Invoking the doctrine of forum non conveniens and principles of comity, the Appellate Division of the New Jersey Superior Court has rejected the effort by two excess insurers to avoid coverage litigation before the same court as the primary insurer. TIG Ins. Co. of Michigan v. Wojtunik, 2009 WL 4824500 (N.J. Super. Ct. App. Div. Dec. 16, 2009).
The case involved directors and officers liability coverage for a fiber optics company that acquired another entity by merger. Following the merger, it was revealed that there had been a massive accounting fraud at the insured and that the financial statements relied on by the acquired entity in connection with the merger negotiations were false and misleading. The former president of that entity, who received stock as part of the transaction, filed suit against the insured and certain of its directors and officers in federal court in Pennsylvania alleging securities fraud. The case subsequently was transferred to federal court in Arizona, following a finding by the Pennsylvania court that Arizona was a more appropriate forum in light of the fact that the insured was based in Arizona, the individual defendants as well as most key witnesses were residents of Arizona, the alleged misrepresentations at issue occurred in Arizona and Arizona law governed the merger transaction.
The securities fraud action was tendered by the individual defendants to the company’s primary insurer and two excess insurers. Citing to the plaintiff’s purported status as an officer of the insured entity, the insurers denied coverage based on the insured versus insured exclusion set forth in the primary policy. The defendant insureds then filed suit against the primary insurer alone in Arizona, seeking a declaration of coverage. Ruling on cross-motions for summary judgment, the court hearing the coverage action found that the insured versus insured exclusion did not apply because the plaintiff had not been a “duly elected” officer of the company and therefore was not an insured within the meaning of the primary policy. The court also held that the doctrines of estoppel and waiver precluded the primary insurer from invoking an alternative coverage defense that had not been raised in the primary insurer’s original notice of denial.
The primary insurer appealed the summary judgment ruling. While the appeal was pending, the underlying plaintiff who previously settled with the directors and officers and received an assignment of their rights under the primary and excess policies, filed a writ of garnishment against the primary insurer in the securities action. The primary insurer subsequently settled with the plaintiff for full payment of its limit of liability. Before the settlement was finalized, however, the excess insurers initiated suit in New Jersey state court, seeking a declaration of no coverage for the securities fraud action based on the same grounds unsuccessfully asserted by the primary insurer in Arizona. Shortly thereafter, and once the primary policy had been exhausted, the underlying plaintiff filed a writ of garnishment against the first excess layer insurer in the securities fraud action.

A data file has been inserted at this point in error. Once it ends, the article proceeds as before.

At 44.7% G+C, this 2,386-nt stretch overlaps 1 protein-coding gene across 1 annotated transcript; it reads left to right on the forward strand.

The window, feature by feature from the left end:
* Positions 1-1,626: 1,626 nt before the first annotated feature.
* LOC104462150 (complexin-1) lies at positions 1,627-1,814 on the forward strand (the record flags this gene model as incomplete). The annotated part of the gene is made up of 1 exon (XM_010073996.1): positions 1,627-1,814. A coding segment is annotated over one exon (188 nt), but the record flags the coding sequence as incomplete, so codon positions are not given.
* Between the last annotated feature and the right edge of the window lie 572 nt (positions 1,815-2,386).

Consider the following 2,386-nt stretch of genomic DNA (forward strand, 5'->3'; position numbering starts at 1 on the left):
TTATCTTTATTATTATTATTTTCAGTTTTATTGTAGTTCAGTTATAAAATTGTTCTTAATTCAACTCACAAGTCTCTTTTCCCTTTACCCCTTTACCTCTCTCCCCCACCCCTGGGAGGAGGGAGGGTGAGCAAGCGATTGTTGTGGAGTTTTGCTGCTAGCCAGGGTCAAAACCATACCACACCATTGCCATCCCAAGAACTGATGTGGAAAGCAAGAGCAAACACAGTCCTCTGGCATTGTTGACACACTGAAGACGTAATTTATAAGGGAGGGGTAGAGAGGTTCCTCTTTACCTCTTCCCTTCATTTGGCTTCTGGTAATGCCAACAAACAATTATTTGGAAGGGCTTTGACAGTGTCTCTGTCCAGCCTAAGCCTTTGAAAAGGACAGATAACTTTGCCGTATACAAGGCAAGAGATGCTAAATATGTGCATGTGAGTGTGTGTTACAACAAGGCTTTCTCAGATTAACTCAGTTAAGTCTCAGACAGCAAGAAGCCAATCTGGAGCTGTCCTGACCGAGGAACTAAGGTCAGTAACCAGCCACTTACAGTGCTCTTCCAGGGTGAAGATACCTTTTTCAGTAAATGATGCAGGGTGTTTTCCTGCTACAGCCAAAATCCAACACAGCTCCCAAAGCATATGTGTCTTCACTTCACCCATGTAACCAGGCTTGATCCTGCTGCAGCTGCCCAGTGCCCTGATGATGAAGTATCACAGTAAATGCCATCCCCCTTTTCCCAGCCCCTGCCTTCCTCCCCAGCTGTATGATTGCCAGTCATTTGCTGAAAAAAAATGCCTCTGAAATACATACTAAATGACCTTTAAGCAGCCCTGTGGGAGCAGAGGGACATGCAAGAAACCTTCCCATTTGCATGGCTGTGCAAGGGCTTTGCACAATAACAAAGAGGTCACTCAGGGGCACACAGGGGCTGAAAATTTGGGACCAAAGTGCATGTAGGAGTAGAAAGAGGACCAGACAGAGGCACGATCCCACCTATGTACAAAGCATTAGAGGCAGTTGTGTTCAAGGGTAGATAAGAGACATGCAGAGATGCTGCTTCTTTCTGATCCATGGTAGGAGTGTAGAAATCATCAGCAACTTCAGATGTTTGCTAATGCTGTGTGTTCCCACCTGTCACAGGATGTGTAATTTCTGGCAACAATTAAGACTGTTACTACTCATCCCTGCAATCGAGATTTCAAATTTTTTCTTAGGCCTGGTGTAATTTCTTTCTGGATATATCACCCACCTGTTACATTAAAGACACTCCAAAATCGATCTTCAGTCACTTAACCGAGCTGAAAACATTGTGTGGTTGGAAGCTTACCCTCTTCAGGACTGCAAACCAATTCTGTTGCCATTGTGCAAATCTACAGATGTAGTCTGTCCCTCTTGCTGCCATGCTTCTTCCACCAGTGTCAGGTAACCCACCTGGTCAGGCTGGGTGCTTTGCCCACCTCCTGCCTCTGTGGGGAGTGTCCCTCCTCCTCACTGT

The first excess insurer filed a motion seeking to have the Arizona court abstain from addressing the writ in light of the pending coverage action in New Jersey. While that motion was pending, however, the trial court in New Jersey granted the motion of the underlying plaintiff, as the assignee of the individual’s rights under the excess policies, to dismiss the coverage action. The appellate court affirmed, finding that both the relevant public and private interest factors favored Arizona as a forum over New Jersey. Specifically, the appellate court highlighted the fact that the insurers were licensed to do business in Arizona, the policies covered losses due to the wrongdoings of directors and officers of an Arizona corporation, and that Arizona law applied to the construction of the policies. The appellate court also noted that the same factors that justified the transfer of the original securities fraud action from Pennsylvania to Arizona supported dismissal here.
Additionally, the appellate court concluded the dismissal was warranted on comity grounds. In this regard, the court found the proceedings in Arizona to have been first filed because even though the excess insurers filed their New Jersey action prior to the insured filing its writ of garnishment against the first excess insurer in Arizona, the excess insurers did not deny being fully aware of the Arizona proceedings and did not seek to intervene even after the primary insurer sought to compel their joinder as necessary parties. Furthermore, although the parties and issues were not exactly the same, the fact that the excess policies followed form to the primary policy and that the excess insurers would eventually be brought before a court in Arizona on a writ of garnishment was sufficient for dismissal on comity grounds. The appellate court also noted that the excess insurers were in substantially the same position as the primary insurer.